August 24, 2015
If a new Associated Press poll is to be believed, it looks like it.
The poll, taken in the early part of this year, surveyed Americans aged 18 to 34 (members of the so-called millennial generation) about their ability to access news online. According to Associated Press reporter Glynn A. Hill, the poll found “African-American millennials say they are just as engaged in getting news online as their white counterparts, further debunking a long-held belief that people of color are at risk of being left behind technologically.”
In fact, African American millennials were more likely than most groups to get their news online. Sixty-six percent of African Americans said they read or watch news online “regularly” compared to 64 percent overall. (Sixty-five percent of white millennials said they look for news online.) Unfortunately, the divide still exists with Hispanics: only 53 percent of Hispanics said they read or watch news online regularly. (The poll, however, did find “Hispanics and African-Americans are just as likely as any millennials to have a paid news subscription.”)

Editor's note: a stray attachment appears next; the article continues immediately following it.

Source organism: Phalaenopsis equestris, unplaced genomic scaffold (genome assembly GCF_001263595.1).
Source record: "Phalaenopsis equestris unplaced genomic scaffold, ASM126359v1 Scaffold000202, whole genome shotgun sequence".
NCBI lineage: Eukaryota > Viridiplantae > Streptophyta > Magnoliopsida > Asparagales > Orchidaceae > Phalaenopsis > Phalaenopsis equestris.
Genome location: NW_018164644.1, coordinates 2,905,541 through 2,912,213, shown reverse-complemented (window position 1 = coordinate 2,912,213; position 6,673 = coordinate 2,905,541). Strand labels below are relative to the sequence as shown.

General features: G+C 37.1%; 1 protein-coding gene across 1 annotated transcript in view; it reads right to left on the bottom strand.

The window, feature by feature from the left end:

The American Press Institute (API) funded the survey. API President Tom Rosenstiel said, “People of color are very wired … If you want a subject that hasn’t been covered in the mainstream, millennials have found ways to get at that information through community sharing more than traditional ways.”
The Associated Press story also noted “[M]inorities emerged among the biggest users of certain forms of technology, such as smartphones.” Indeed, according to the poll, African-American and Hispanic millennials are just as likely as any other group of millennials to use a smartphone or tablet.
While too many Americans still have not adopted broadband or the Internet, this poll makes it clear that the $1.4 trillion private telecommunications providers have invested in broadband technology is paying off.
© Copyright 2015 · Coalition for the New Economy